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Training professionals

A project run in King’s College Hospital NHS Foundation Trust

Related themes

  • Multi-professional team working
  • Change and empowering employees


Non-clinical teaching of trainee doctors within the NHS is frequently un-focussed, has poorly defined outcomes and is not a productive use of time. Trainees are allocated protected teaching time which could be used more effectively with improved support. The central goal of this project is to take the non-clinical training time that trainee doctors receive and convert it from a didactic, non-specific process into a goal directed activity with specific learning outcomes.

Project objectives

  • Redefine the relationship between educational supervisor and trainee
  • Allow the trainee to behave as an independent professional who develops goals, demonstrates the ability to achieve those goals and takes responsibility for meeting them
  • Encourage the trainees to aim beyond minimum requirements and look to achieve significant progress in their non-clinical careers
  • Support and encourage educational supervisors to demonstrate regular oversight of trainee progress and provide specific insight and knowledge to encourage them as they meet their goals.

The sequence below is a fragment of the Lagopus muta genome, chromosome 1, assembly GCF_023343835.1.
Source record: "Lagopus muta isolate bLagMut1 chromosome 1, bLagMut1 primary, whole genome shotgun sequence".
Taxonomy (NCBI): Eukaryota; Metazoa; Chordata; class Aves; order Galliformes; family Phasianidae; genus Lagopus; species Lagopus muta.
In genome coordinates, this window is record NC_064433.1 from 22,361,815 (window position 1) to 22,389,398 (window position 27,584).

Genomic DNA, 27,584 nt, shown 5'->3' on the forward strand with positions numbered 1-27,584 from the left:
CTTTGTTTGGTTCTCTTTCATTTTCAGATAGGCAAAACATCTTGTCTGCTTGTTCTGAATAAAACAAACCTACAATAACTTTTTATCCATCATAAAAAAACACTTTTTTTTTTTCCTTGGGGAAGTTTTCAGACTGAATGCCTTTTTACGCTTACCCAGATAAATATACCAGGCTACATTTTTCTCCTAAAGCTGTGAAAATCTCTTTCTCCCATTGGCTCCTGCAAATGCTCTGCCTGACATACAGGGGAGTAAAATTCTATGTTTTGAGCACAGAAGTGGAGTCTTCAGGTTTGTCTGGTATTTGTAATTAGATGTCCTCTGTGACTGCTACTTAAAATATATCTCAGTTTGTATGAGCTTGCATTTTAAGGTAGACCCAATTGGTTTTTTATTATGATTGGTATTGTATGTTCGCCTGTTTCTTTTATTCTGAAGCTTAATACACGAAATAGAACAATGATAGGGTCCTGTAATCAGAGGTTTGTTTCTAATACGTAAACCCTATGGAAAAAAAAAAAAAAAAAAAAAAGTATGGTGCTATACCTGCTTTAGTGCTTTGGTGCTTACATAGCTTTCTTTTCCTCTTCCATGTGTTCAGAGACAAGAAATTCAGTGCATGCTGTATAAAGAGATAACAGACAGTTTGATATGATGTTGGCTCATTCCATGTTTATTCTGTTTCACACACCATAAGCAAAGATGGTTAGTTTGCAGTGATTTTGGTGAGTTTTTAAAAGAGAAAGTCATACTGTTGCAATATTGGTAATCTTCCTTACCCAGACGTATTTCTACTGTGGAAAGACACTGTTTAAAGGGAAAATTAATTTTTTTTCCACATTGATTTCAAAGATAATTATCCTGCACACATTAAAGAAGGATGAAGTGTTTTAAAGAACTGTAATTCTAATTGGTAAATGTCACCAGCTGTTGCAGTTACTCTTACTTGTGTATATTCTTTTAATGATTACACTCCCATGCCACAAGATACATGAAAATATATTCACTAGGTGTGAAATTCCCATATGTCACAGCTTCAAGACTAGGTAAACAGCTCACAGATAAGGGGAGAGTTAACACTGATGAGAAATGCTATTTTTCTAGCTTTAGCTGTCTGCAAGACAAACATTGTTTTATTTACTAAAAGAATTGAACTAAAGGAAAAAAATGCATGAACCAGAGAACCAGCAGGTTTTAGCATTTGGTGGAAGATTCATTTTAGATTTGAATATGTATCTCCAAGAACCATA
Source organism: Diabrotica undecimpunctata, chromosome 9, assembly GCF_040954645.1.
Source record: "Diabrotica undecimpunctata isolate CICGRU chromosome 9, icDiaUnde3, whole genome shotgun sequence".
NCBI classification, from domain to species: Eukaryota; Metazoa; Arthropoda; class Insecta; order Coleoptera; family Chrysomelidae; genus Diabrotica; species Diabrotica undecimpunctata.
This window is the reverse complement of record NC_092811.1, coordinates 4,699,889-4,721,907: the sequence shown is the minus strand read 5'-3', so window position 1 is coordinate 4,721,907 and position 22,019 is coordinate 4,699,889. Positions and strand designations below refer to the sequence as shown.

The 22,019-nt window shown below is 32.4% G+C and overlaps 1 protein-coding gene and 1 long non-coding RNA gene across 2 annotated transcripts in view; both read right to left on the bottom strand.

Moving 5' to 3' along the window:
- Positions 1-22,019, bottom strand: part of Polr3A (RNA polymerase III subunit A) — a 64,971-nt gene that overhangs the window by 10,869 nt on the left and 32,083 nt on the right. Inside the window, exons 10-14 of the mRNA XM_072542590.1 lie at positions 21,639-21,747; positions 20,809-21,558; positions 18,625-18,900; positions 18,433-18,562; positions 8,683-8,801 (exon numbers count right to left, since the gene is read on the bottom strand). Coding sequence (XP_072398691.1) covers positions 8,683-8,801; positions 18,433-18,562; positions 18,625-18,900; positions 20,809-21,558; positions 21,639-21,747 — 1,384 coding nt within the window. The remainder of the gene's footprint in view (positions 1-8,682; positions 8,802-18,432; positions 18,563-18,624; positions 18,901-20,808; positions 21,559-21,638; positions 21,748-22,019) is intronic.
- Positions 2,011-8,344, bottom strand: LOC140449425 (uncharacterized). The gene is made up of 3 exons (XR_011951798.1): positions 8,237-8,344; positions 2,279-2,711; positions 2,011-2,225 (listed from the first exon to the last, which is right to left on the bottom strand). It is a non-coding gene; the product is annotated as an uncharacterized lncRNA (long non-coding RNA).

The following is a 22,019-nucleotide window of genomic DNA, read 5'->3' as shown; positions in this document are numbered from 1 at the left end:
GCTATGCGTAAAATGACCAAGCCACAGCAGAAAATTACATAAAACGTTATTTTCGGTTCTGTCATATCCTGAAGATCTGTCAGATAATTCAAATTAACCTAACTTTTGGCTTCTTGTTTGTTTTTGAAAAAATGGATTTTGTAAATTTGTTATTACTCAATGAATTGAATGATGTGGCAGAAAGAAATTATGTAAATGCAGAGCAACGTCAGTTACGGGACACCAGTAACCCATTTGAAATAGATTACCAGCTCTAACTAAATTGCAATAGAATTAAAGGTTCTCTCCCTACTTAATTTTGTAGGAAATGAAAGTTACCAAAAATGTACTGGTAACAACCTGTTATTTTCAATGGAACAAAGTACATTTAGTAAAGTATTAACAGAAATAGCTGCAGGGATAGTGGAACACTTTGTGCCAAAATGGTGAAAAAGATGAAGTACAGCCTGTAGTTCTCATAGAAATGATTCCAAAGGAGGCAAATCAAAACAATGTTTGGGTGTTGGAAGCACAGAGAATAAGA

How they did it

A small cohort of educational supervisors and trainees from within a single specialty at a single site were recruited. The trainee project managers oversaw and facilitated the pilot project.

There were three aspects to the project:

  • Trainee produced goals:The trainee and trainer agreed specific goals in each of the four perspectives: audit; research; knowledge and education; and corporate and management, with a three tiered level of success in each perspective – basic, better and best. They also agreed a breakdown of how they were going to meet their goals and in what time frame.
  • Resource and time ownership: The trainee was given greater flexibility over how they used their teaching time with the ultimate aim of achieving their goals – equivalent to consultant supporting professional activities (SPA) time.
  • Trainer facilitation: The trainee updated their progress to an existing Internet based document application, allowing continuous oversight of their work and face-to-face support if and when needed.

Who was involved

Project management was taken on by a trainee at the trust who worked alongside a dedicated team. They met regularly and maintained contact to communicate progress.


  • An education programme that enabled professional development and focussed mentoring of trainees. An internet based tool was used to support this, which is simple to use, easy to adopt and readily available for all medical specialities and other disciplines within the NHS
  • Enabled trainers to produce evidence of fulfilment of their role for appraisal and revalidation
  • Increased trainee non-clinical productivity.


Your organisation may have its own materials and templates that you can use or you may find the NHS Improving Quality (NHS IQ) learning handbook useful too.

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